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I had never played Riven before. Its VR remake blew me away

A puzzle in the remake of Riven.
Cyan Worlds

Ever since I was young, I’ve been fascinated with both Myst and Riven. I never actually played either, mind you; I was more of a console kid. But even then, I always felt an indescribable draw toward the PC classics. From an outside perspective, they seemed so strange and alluring. At some point, I almost didn’t want to play them. I was happy to leave them as an eternal mystery, puzzles that were better left unsolved.

I finally broke that mindset thanks to developer Cyan Worlds’ new remake of Riven. The ambitious project takes the 1997 puzzle adventure and gives it a modern makeover both on PC and VR. That last part was enough to make me bite the bullet. If I already felt so engrossed by the Myst series from afar, I wanted my first real dive into it to be as all-encompassing as possible. After loading it up on my Meta Quest 3, I’m simultaneously kicking myself for waiting so long to try Riven and glad I did. The VR version is an astonishing adventure that everyone should experience.

The original Riven is the sequel to 1993’s Myst. It’s a first-person point-and-click puzzle game where players traverse a mysterious set of islands in search of the imprisoned Catherine. Actually freeing her is a complicated task. It requires traversing the islands and solving sometimes obtuse puzzles strewn around them. Riven doesn’t explain much; it’s up to players to deduce its internal logic by clicking on everything they can. Those who have the brainpower to make it to the end will find that they’re able to piece together an entire number system through careful observation.

The observatory in the remake of Riven.
Cyan Worlds

Cyan Worlds’ remake keeps the original game fairly intact, pumping up its visuals and allowing players to freely move. It’s a faithful project — and that’s for the best. Playing Riven in 2024, I’m completely in awe of it. Even from its opening moments, it feels unlike anything I’ve ever played, Several games have tried to build on the ideas of the Myst series (this year’s fantastic Lorelei and the Laser Eyes comes to mind) but nothing quite captures its aura. I feel a visceral sense of isolation, like I’m truly trapped in some otherworldly universe I don’t understand. It’s positively sublime; I’m unnerved and awe-struck in the same breath.

That feeling is only expanded in VR where the remake truly shines. The Meta Quest 3 allowed me to truly lose myself in the world of Riven, blocking out the outside world entirely. I feel the claustrophobia when I’m walking through a narrow pipe or the sense of strange scale when I enter a jungle island and see what looks like an enormous pizza cutter lodged into a wall to my left. I feel like Alice after tumbling down the rabbit hole; everything is wonderfully unfamiliar.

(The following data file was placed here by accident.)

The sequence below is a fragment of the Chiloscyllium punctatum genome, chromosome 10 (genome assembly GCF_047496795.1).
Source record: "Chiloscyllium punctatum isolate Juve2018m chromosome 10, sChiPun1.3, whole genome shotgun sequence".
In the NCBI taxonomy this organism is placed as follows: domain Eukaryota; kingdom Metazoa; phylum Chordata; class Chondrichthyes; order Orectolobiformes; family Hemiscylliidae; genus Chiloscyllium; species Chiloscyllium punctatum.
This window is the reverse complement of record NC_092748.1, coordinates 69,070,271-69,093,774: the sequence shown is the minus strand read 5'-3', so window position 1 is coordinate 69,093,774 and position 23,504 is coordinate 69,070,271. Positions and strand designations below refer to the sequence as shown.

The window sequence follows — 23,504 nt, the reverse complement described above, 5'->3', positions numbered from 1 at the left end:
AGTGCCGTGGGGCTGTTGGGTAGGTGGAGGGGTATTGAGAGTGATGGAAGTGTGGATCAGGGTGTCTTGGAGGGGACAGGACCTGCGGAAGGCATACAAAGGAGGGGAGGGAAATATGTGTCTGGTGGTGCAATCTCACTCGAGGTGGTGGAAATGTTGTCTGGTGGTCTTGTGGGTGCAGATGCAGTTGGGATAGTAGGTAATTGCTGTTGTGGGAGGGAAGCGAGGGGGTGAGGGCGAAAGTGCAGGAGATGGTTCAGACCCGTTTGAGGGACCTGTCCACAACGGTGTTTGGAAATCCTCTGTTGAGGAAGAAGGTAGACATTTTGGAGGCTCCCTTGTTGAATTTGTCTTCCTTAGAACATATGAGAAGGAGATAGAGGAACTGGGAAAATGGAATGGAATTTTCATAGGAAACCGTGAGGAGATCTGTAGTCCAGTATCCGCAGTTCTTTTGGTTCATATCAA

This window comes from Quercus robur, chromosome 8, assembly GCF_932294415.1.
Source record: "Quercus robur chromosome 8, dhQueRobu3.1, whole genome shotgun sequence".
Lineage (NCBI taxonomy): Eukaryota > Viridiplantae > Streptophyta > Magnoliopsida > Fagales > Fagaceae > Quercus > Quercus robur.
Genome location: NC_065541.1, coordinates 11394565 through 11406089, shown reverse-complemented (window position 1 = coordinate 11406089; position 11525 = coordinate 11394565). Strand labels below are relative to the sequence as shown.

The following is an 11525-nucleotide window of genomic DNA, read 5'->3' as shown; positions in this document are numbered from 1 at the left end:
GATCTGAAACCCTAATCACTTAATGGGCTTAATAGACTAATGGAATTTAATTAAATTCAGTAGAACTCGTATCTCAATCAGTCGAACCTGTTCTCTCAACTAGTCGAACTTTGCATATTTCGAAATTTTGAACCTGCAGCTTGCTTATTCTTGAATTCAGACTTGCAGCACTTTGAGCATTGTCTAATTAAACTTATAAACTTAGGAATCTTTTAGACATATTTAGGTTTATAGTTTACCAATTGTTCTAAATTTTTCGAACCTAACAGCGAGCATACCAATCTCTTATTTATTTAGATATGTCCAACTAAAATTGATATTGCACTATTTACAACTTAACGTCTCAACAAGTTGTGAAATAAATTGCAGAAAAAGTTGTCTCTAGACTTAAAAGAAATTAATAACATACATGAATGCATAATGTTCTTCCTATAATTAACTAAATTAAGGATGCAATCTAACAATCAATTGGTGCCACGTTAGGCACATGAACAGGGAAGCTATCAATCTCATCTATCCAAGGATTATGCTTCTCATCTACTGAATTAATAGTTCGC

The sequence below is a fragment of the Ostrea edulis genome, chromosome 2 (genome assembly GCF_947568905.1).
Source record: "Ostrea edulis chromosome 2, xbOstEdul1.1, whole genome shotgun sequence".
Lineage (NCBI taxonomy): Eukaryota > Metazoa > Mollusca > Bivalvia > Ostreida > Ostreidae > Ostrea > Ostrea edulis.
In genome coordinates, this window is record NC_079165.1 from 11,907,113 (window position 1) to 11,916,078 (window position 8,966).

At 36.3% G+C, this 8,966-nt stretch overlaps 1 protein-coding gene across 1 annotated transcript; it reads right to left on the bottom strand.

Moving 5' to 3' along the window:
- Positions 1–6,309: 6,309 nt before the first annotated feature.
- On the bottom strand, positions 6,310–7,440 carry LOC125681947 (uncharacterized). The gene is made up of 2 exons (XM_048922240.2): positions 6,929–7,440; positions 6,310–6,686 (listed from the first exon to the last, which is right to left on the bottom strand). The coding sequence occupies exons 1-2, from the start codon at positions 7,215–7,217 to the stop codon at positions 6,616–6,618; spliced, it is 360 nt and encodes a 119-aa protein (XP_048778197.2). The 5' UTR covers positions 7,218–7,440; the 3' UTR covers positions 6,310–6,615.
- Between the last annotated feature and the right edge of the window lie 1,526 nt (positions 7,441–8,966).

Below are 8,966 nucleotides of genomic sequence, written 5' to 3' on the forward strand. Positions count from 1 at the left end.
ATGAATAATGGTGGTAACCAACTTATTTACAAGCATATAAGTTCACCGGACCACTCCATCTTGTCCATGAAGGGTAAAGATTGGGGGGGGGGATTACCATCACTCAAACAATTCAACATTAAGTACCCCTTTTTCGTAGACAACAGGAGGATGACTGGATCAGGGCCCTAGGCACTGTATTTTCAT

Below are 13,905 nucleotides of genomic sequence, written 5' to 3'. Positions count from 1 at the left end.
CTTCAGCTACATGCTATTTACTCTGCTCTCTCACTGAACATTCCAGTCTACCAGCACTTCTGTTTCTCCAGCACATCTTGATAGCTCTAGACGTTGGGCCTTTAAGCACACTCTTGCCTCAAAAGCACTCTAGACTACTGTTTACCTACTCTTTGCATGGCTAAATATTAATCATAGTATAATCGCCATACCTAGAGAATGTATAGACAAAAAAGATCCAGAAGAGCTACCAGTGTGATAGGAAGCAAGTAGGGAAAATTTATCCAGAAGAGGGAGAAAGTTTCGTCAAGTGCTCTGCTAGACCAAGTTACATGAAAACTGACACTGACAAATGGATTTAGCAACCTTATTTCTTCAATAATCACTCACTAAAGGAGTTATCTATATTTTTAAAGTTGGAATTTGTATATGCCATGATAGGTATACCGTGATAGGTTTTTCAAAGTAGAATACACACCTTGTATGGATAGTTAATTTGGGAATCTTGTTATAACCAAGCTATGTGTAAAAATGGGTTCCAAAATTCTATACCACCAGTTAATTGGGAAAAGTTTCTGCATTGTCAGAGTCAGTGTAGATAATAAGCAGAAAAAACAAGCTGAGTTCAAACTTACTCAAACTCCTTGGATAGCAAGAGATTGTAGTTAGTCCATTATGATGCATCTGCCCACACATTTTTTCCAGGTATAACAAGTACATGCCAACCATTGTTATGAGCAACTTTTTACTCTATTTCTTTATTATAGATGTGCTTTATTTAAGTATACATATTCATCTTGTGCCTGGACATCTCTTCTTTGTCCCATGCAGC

I imagine a lot of players might struggle with Riven‘s actual puzzles. Even as a seasoned fan of the genre, I found myself scratching my head even when trying to deduce what I could interact with. Some of VR’s shortcomings rear their head here. Occasionally clumsy motion controls can make it tricky to spin wheels smoothly. It’s also the kind of game that you really want to take notes during, but that means constantly taking the headset on and off. A screenshot feature helps take out that friction, but it’s always clear that the underlying game was built for PC first.

A screenshot from the Riven remake
Cyan Worlds

What’s so incredible about this version of Riven, though, is that you don’t really need to play with the intention of beating it to get the experience. The bulk of my enjoyment came from simply wandering around the odd world and bumping into constant surprises. I jumped in my seat when I got to the bottom of a long staircase only to find two massive creatures that looked like a cross between a pelican and seal. VR emphasizes moments like that even more by giving players an overwhelming sense of scale; they’re enormous!

I didn’t care about freeing Catherine so much. I just wanted to touch every switch, piecing together how its metallic orbs and steam-powered devices worked. Tactile VR controls make that more satisfying than ever, bringing the classic point-and-click genre to its logical conclusion decades later. This is the kind of experience VR was built for.

Whether you’re a longtime fan of the Myst series or a total newcomer, I urge you to give Riven a try. It’s a bold, mystifying tone piece that still feels wholly unique decades later. That’s not nostalgia talking; that’s coming from a new convert who’s still not done wandering those islands like a wide-eyed tourist seeing the Grand Canyon for the first time.

Riven is available now on PC, and it is compatible with VR headsets.

Giovanni Colantonio
Giovanni is a writer and video producer focusing on happenings in the video game industry. He has contributed stories to…
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